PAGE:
What a 44 Year-Old Toaster Can Teach Us About Sustainable Design
How $2 bought me one of the best appliances I own
I like my toast. I’m one of those people that believes bread simply tastes and performs a better when thoroughly warmed and a little crispy on the outside. So you can imagine my consternation when my toaster recently stopped working. It’s not that the toaster stopped toasting, but rather by not automatically popping the bread up at the end of the toasting cycle, the problem was actually that it wouldn’t stop toasting.
Now this was no special toaster for which I had some personal affinity. It was a nondescript white toaster that I picked up at a thrift store a few years ago to replace another nondescript toaster that had also stopped working some time before that. And I probably would have bought another mediocre and nondescript toaster at the thrift store had my girlfriend not found me a beautiful chromed-out two-slotter at a yard sale one Saturday morning.
The toaster looked to be relatively new and in good condition. As soon as I laid my eyes and my hands on it, I knew it wasn’t just any toaster, it was an heirloom, or at the very least it was designed like one and it quite literally had a story to tell. Tied to the toaster with a piece of twine was a handwritten note that read:
A toaster that I had thought was maybe 4 or 5 years old was actually ten times that. And the 44 year-old chrome-wrapped “Coronado” has taken its place on my kitchen counter as one of the nicest small appliances I own.
The “Coronado” was made in Minneapolis, Minnesota by Gamble-Skogmo, Inc., a now-divested conglomeration of hardware, automotive and miscellaneous retail chains that once numbered nearly five thousand stores at its peak in the middle to late twentieth century.
As far as toasters go, it has everything I need: two slots, automatic pop-up and a light-dark control lever. There is an additional control on the bottom of the toaster for finer tuning should the toaster seem to lose strength over time. But the point is not that this thing is all tricked out with all kinds of bells and whistles, in fact, it’s quite the opposite.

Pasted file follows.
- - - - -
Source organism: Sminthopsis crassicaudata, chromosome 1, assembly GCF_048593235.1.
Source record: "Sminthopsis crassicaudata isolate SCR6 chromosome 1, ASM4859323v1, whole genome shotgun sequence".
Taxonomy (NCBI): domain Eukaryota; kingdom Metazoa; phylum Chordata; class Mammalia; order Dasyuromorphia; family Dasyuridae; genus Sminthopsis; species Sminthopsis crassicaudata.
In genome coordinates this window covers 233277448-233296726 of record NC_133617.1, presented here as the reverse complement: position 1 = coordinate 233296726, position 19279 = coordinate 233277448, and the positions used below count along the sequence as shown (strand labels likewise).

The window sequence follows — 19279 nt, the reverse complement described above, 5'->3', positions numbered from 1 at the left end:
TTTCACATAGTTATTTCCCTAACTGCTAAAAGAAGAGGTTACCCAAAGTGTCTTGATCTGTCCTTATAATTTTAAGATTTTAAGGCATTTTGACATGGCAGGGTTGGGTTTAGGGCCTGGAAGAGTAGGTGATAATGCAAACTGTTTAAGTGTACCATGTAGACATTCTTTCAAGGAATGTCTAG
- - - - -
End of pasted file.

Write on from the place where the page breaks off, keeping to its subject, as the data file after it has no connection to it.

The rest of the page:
They do make ’em like they used to, it just costs more
The point is that this toaster served toast daily for 44 years—and to possibly three or even four generations of this family—and the only repair it ever needed was a new plug because of the wear and tear put on it from being unplugged after every use.
But the Coronado is not likely representative of the majority of toasters and other small appliances purchased or tossed into American landfills every year.
It is not that you can’t find a toaster that lasts 44 years any more, you just can’t afford one. Toasters are not designed to last a long time; they are essentially made to be replaced. Inventor Saul Griffith recently challenged designers to help change that by designing “heirloom products” and fostering a culture of maintenance and repair among designers and the general public.
One need only look to the classic and timeless designs of the Vespa scooter and the Kitchenaid 4-1/2 quart stand mixer to see that there are certainly successful examples of heirloom design available on today’s market. While the cost of these products have generally gone up, the price of cheap imitations have gone down.
Cheapness has become valued over quality because it has gotten so easy to make things and throw them away. The problem, simply put, is that manufacturers are not paying the full cost of production and consumers are not paying the full cost of disposal. And until those externalities are folded into the cost of doing business, things won’t change a whole lot.
Meanwhile, I’ll be enjoying my 44 year-old toaster made by an obscure and now defunct mid-western hardware and retail conglomerate and the perfectly-browned toast it produces, always keeping an eye out for that next hidden heirloom.